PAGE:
A month before they tackle the annual budget, members of the Baltimore County Council are examining consolidating two of the county's three community colleges and moving the system's headquarters from an expensive suite of offices in Towson.
"We are talking about consolidating Essex and Dundalk because they are so close together and a lot of duplicative effort goes on at those Eastside schools," said Councilman Vincent J. Gardina, a 5th District Democrat.
And, he said, "We are looking at the chancellor's corps he has hired and the high lease rate in their Towson office. We don't buy his argument that they have to be away from the campuses to avoid the appearance of favoritism."
Those comments came after council members met with Daniel J. LaVista, who became chancellor of the schools in June and has been criticized on several fronts, including the new offices and a botched employee buyout plan. Soon after he assumed leadership of the schools at Essex, Dundalk and Catonsville, he moved into offices that cost $80,000 a year to rent, spent $72,000 on remodeling and more on new furnishings.
Responding to the comments, system spokeswoman Deborah Hudson said, "We aren't going to communicate with the County Council via speculation or suggestions from individuals because this hasn't been brought up with the chancellor."
Earlier, Dr. LaVista had told the council that his planned restructuring of Maryland's largest community college system will save an estimated $2.4 million to $3.3 million by fiscal 1998. Included in those savings, he said, will be approximately $1 million from the buyout offered to about 400 eligible faculty members and administrative staffers.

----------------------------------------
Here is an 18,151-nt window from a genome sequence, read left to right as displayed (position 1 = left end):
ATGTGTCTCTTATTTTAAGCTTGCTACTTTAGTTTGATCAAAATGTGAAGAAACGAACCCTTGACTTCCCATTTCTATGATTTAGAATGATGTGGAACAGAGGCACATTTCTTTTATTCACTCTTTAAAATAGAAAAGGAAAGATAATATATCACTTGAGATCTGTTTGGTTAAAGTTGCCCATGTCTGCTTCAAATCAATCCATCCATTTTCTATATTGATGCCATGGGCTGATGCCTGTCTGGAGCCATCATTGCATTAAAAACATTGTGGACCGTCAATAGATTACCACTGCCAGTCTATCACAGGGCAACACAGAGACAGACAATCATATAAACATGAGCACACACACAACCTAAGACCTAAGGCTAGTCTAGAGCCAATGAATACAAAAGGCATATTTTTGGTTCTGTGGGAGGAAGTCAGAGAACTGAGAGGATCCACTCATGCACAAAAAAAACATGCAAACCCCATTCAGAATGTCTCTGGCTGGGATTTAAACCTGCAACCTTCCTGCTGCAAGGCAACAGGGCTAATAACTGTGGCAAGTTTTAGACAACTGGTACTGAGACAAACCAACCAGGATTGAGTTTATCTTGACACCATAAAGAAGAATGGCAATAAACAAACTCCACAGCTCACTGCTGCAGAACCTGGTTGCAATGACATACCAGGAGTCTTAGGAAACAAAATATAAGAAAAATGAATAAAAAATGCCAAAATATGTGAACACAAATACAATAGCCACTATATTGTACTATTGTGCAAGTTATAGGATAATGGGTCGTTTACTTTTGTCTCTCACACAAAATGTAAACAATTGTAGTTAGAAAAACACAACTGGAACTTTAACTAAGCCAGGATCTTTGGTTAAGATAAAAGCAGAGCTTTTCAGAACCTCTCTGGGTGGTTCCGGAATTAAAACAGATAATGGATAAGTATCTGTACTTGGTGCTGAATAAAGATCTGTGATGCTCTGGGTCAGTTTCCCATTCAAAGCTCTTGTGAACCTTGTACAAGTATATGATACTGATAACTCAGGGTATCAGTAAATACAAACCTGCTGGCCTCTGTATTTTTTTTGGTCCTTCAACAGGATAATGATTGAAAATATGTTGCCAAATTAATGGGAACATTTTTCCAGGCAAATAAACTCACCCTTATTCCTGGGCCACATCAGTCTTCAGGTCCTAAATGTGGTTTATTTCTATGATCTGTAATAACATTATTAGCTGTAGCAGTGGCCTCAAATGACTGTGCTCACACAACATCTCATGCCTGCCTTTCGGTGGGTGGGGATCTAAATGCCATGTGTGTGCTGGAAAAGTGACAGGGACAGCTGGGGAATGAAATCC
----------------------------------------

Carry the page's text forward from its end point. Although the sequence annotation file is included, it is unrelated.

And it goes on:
The schools enroll 55,045 students -- more than half of them noncredit students.
The council's early thinking on budget issues was revealed after a work session with Dr. LaVista, board of trustees President Ronald G. Abe and Bruce J. Challiou, board vice president.
Council Chairman Kevin Kamenetz, clearly unhappy with the financial direction of the system, said, "There is a perceived layer of bureaucracy there and I wonder about the efficiency of the Towson office. We don't want to micro-manage but we must examine the wisdom of how they spend it."
Mr. Kamenetz, a 2nd District Democrat who will direct the council's consideration of the community colleges' budget, said, have a lot more questions but I want to reserve judgment until our auditors finish their look at the community colleges."
After the meeting, Dr. LaVista said concerns of the council members merely reflect the annual give-and-take every agency must endure at budget time.
While the council cannot directly make the moves suggested by Mr. Gardina, budgeting places considerable power in their suggestions. The county provides nearly 40 percent of the system's operating budget, which was $79 million this year; the rest comes from tuition and state funding.
Essex and Dundalk are no more than six miles apart in a once-thriving blue-collar territory. After Essex opened in 1957 -- when 18 Democratic clubs gave the Eastside sway in Annapolis -- political envy helped give birth to the Dundalk school in 1971.
Dr. LaVista, who is paid an annual salary of $130,000 and numerous perks, was hired by the board in June to cut costs and consolidate academic programs and administrative services.
From the outset, he faced major hurdles with dwindling state and county support and decreasing enrollment.
He instituted a tuition increase for next year to offset a $2.8 million loss in tuition revenue. He is looking to privatize some services that might mean 140 system workers being "dislocated" and has offered an employee buyout.
That buyout proved to be one of his most unpopular moves.
As conceived and approved by the chancellor, eligible employees might have had to stand in line for more than six hours -- beginning a half-hour after midnight -- to secure one of the 50 buyout slots. But protests from state and county officials and college employees forced the chancellor to cancel the plan. He later publicly apologized.
Pub Date: 3/27/96